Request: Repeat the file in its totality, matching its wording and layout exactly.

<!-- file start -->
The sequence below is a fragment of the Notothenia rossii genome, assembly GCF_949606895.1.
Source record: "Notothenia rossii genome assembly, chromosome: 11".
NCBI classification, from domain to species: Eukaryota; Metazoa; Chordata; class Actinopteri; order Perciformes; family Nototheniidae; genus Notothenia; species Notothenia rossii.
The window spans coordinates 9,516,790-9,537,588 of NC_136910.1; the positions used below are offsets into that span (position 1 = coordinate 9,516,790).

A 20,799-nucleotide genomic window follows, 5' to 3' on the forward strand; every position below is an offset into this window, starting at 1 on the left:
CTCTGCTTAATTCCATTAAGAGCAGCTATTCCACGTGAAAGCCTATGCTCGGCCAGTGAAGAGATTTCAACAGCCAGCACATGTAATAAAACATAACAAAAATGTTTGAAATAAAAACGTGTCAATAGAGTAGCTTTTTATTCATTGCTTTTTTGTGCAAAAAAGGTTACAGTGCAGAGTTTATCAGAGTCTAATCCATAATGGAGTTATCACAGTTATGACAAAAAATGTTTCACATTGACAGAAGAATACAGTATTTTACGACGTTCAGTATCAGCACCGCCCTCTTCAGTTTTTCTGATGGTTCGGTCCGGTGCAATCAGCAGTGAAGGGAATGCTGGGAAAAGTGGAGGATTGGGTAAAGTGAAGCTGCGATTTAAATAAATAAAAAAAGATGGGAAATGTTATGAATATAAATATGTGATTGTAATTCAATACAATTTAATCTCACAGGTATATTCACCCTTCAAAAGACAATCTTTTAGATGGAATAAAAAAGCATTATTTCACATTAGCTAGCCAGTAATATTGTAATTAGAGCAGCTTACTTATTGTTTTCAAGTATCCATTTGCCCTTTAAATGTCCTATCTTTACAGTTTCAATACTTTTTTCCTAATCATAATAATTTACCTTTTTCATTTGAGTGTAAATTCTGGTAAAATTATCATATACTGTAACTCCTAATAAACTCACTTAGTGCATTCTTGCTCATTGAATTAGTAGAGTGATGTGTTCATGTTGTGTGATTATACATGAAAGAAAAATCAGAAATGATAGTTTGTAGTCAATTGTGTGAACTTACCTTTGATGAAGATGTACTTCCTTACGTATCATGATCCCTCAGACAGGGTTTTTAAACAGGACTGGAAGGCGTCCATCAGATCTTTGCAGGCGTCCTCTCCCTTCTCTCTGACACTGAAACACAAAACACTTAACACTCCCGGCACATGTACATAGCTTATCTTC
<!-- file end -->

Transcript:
The sequence below is a fragment of the Notothenia rossii genome, assembly GCF_949606895.1.
Source record: "Notothenia rossii genome assembly, chromosome: 11".
NCBI classification, from domain to species: Eukaryota; Metazoa; Chordata; class Actinopteri; order Perciformes; family Nototheniidae; genus Notothenia; species Notothenia rossii.
The window spans coordinates 9,516,790-9,537,588 of NC_136910.1; the positions used below are offsets into that span (position 1 = coordinate 9,516,790).

A 20,799-nucleotide genomic window follows, 5' to 3' on the forward strand; every position below is an offset into this window, starting at 1 on the left:
CTCTGCTTAATTCCATTAAGAGCAGCTATTCCACGTGAAAGCCTATGCTCGGCCAGTGAAGAGATTTCAACAGCCAGCACATGTAATAAAACATAACAAAAATGTTTGAAATAAAAACGTGTCAATAGAGTAGCTTTTTATTCATTGCTTTTTTGTGCAAAAAAGGTTACAGTGCAGAGTTTATCAGAGTCTAATCCATAATGGAGTTATCACAGTTATGACAAAAAATGTTTCACATTGACAGAAGAATACAGTATTTTACGACGTTCAGTATCAGCACCGCCCTCTTCAGTTTTTCTGATGGTTCGGTCCGGTGCAATCAGCAGTGAAGGGAATGCTGGGAAAAGTGGAGGATTGGGTAAAGTGAAGCTGCGATTTAAATAAATAAAAAAAGATGGGAAATGTTATGAATATAAATATGTGATTGTAATTCAATACAATTTAATCTCACAGGTATATTCACCCTTCAAAAGACAATCTTTTAGATGGAATAAAAAAGCATTATTTCACATTAGCTAGCCAGTAATATTGTAATTAGAGCAGCTTACTTATTGTTTTCAAGTATCCATTTGCCCTTTAAATGTCCTATCTTTACAGTTTCAATACTTTTTTCCTAATCATAATAATTTACCTTTTTCATTTGAGTGTAAATTCTGGTAAAATTATCATATACTGTAACTCCTAATAAACTCACTTAGTGCATTCTTGCTCATTGAATTAGTAGAGTGATGTGTTCATGTTGTGTGATTATACATGAAAGAAAAATCAGAAATGATAGTTTGTAGTCAATTGTGTGAACTTACCTTTGATGAAGATGTACTTCCTTACGTATCATGATCCCTCAGACAGGGTTTTTAAACAGGACTGGAAGGCGTCCATCAGATCTTTGCAGGCGTCCTCTCCCTTCTCTCTGACACTGAAACACAAAACACTTAACACTCCCGGCACATGTACATAGCTTATCTTC